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Diabetes Nursing


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Final-year student nurses’ knowledge and understanding of diabetes and its application to practice

Maureen Wallymahmed
The aim of this study was to investigate diabetes knowledge and application to practice in final-year nursing students. An “in-house” online diabetes knowledge questionnaire was sent to 92 final-year, adult branch, BSc Nursing students. The questionnaire considered two aspects of diabetes knowledge: general diabetes knowledge and application to clinical practice. Twenty-three (25%) online questionnaires were completed. The mean (SD) overall diabetes knowledge score was 7 ± 1.36 (77.8%) correct answers from a possible score of 9. Participants scored higher in questions related to application to practice than general diabetes knowledge (85% vs 72%). Knowledge gaps were identified in relation to pathophysiology and causes of hypoglycaemia. Future curricula should involve diabetes specialist teams and consider alternative and novel educational approaches as an adjunct to traditional teaching and learning strategies.

Registered nurses play a vital role in health promotion, the prevention of ill health and healthcare delivery in the current healthcare climate (Craig and Senior, 2018). They work alongside other healthcare professionals and must be accountable for their own actions, often working with uncertainly in challenging environments, as demonstrated during the current COVID-19 pandemic (Nelson et al, 2021). At the point of registration, nurses must achieve proficiencies across seven key platforms defined by the Nursing & Midwifery Council (NMC; 2018). These platforms include preventing ill health and improving safety. Elements of all platforms are related to long-term conditions, such as diabetes, which is specifically highlighted in the proficiencies document. A crucial message from the new standards is the requirement for higher educational institutes to work in partnership with practice learning partners to ensure that theory is transferred into practice, thus ensuring a rich learning experience (Leigh and Roberts, 2018). It may be argued that this has become more challenging during the pandemic. However, a disproportionate number of deaths due to COVID-19 have been reported in individuals with diabetes, particularly those with poor glycaemic control (Katulanda et al, 2020).

Diabetes is a common long-term condition affecting over 4 million people in the UK, with additionally an estimated 850000 people who are currently undiagnosed (Diabetes UK, 2022). Approximately 1 in 6 hospital beds are occupied by a person with diabetes and, worryingly, almost one third of inpatients with diabetes experience at least one medication or management error during their hospital stay (NHS Digital, 2020). The National Diabetes Inpatient Audit (NHS Digital, 2020) acknowledges the importance of education of healthcare professionals in preventing both diabetes medication and management errors, particularly considering the perceived variable level of diabetes knowledge amongst hospital staff reported by patients. These findings, along with the additional challenges of COVID-19 on diabetes management, have an impact on the provision of clinical services, both in primary and secondary care settings. Hence, ensuring that new NMC registrants have the knowledge and skills required to deliver evidence-based diabetes care is of paramount importance. 

Several studies have investigated diabetes knowledge in various healthcare professions, including registered nurses and healthcare assistants, and have identified knowledge gaps in, for example, the management of hypoglycaemia and medicines management (Cardwell et al 2016; Hayes and Cardwell, 2017; Lange and Pearce, 2017). A study of 116 qualified nurses, working across a variety of specialities, reported that diabetes knowledge was significantly higher (P < 0.01) in nurses working in medical areas compared to those working in surgery, with nurses working in dermatology scoring the lowest (Abduelkarem and El-Shareif, 2013). This was particularly evident for scores relating to acute complications, such as hypoglycaemia and diabetic ketoacidosis (DKA), both of which are potentially life-threatening. This is an important finding as most hospital admissions in adults with diabetes are not directly diabetes-related, so patients will occupy beds across hospital specialties (NHS Digital, 2020). In addition, hyperglycaemia in hospital inpatients is associated with adverse clinical outcomes and increased length of stay, with a recent national audit reporting that 3.6% of hospital inpatients with type 1 diabetes developed DKA, which is preventable by careful and educated monitoring, during their admission (NHS Digital, 2020).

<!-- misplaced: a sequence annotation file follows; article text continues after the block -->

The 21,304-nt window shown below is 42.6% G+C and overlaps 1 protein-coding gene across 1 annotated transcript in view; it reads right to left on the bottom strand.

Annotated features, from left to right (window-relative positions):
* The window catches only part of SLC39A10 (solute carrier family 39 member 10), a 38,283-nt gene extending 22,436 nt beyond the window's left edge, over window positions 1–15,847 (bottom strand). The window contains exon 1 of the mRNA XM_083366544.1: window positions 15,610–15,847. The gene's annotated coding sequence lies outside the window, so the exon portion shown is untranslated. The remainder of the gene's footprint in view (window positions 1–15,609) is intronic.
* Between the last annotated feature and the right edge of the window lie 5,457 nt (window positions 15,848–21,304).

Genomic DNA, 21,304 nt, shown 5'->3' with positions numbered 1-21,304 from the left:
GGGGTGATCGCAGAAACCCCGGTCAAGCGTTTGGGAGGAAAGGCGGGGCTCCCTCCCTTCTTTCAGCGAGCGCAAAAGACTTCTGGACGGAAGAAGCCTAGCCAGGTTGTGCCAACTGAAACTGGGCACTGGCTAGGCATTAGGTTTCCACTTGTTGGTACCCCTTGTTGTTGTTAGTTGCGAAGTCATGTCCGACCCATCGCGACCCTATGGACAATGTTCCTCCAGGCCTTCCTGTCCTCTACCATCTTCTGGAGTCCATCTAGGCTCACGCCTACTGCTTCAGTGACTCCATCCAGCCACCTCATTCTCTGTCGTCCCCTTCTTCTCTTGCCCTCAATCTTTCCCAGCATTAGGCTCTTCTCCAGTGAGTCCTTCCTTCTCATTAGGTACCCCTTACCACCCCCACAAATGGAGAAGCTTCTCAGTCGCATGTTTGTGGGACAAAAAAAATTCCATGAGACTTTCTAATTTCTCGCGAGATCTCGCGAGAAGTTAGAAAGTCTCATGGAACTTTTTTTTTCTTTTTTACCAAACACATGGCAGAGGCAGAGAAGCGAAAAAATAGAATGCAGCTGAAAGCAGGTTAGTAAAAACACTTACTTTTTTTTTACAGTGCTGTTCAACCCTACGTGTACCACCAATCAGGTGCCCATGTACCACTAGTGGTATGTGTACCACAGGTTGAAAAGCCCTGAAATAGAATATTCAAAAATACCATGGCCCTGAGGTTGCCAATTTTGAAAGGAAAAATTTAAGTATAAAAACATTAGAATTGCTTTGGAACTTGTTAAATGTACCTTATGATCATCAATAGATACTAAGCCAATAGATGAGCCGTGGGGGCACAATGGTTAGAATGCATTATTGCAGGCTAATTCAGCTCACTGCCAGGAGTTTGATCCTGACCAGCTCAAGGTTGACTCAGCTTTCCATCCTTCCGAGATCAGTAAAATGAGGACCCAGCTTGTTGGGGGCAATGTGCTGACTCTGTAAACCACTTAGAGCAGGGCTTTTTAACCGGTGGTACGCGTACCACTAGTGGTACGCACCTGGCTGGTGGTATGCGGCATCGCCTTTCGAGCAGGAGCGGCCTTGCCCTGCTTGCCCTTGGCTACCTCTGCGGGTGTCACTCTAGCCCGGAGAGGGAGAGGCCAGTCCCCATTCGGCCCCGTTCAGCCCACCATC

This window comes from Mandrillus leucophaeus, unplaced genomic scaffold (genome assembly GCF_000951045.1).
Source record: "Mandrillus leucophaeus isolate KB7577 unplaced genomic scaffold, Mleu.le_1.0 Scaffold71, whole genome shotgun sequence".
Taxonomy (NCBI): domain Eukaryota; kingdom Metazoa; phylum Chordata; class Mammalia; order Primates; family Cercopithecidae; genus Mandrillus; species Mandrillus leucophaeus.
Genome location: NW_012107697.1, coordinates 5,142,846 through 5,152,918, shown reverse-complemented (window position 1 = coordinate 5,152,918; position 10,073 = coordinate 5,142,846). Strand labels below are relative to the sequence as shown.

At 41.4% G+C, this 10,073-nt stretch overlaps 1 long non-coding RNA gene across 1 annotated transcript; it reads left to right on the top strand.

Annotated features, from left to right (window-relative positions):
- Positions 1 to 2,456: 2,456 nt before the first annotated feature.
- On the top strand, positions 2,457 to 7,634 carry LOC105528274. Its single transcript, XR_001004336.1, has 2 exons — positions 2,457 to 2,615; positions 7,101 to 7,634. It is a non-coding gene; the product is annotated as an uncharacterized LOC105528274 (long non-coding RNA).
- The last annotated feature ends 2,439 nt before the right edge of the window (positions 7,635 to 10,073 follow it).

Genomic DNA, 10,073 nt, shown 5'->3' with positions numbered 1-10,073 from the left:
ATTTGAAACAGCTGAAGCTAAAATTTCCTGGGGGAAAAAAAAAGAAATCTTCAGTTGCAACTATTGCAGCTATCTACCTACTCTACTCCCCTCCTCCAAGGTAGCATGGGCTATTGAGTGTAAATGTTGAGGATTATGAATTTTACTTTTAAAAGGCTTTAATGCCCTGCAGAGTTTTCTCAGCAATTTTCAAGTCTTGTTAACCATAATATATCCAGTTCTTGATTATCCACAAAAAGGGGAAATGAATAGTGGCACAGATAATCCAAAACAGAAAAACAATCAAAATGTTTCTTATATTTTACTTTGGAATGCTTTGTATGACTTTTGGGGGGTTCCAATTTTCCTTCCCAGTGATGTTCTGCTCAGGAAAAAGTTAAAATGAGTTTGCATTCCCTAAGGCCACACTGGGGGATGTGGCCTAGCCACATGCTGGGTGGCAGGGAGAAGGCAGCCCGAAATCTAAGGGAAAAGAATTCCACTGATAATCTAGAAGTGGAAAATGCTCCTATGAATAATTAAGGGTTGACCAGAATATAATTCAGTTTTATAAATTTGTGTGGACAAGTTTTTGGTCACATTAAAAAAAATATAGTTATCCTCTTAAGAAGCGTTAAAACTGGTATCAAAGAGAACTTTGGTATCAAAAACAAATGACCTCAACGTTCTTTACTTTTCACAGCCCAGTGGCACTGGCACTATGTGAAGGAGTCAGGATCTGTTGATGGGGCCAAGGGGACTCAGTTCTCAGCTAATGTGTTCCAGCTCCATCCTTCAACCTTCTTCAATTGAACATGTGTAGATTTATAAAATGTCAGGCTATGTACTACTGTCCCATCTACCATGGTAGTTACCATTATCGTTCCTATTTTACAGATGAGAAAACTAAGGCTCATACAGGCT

Deficits in diabetes knowledge do not appear to be limited to the UK. A systematic review of 25 studies across a variety of healthcare settings from developed and developing countries reported serious knowledge deficits related to diabetes medication, blood glucose monitoring and complications (Alotaibi et al, 2016). Poor diabetes knowledge amongst healthcare staff is not restricted to hospital settings; gaps in knowledge have been reported amongst staff in care homes and mental health practitioners working in a variety of different settings (Smide and Nygren, 2013; Hemingway et al, 2013). This is of concern because of the increasing number of people with diabetes living in care homes and the prevalence of diabetes in those with mental health problems (Robinson et al, 2018; Sinclair et al, 2020).

There is a paucity of information on diabetes knowledge in undergraduate nursing students. One study reported poor levels of knowledge particularly in relation to insulin therapy and general diabetes knowledge (Tawalbeh et al, 2014). Cardwell et al (2016) and Trepp et al (2010) have reported similar findings, with substantial knowledge gaps related to the management of acute clinical situations and insulin therapy. 

Conversely, a study involving final-year medical students reported high knowledge scores relating to clinical management of diabetes (such as the adjustment of insulin doses and the management of hypo- and hyperglycaemia), although aspects of living with diabetes (such as dietary advice) yielded lower scores (Sagar, 2011). This may reflect the focus of undergraduate medical education compared to nurse education. Such knowledge gaps can have detrimental effects on clinical outcomes, as reported by the National Diabetes Audit (NHS Digital, 2020). Knowledge and skills gained as an undergraduate form a basis for confidence and competence. However, to influence the quality of diabetes care, evidence-based theory needs to be linked to clinical practice.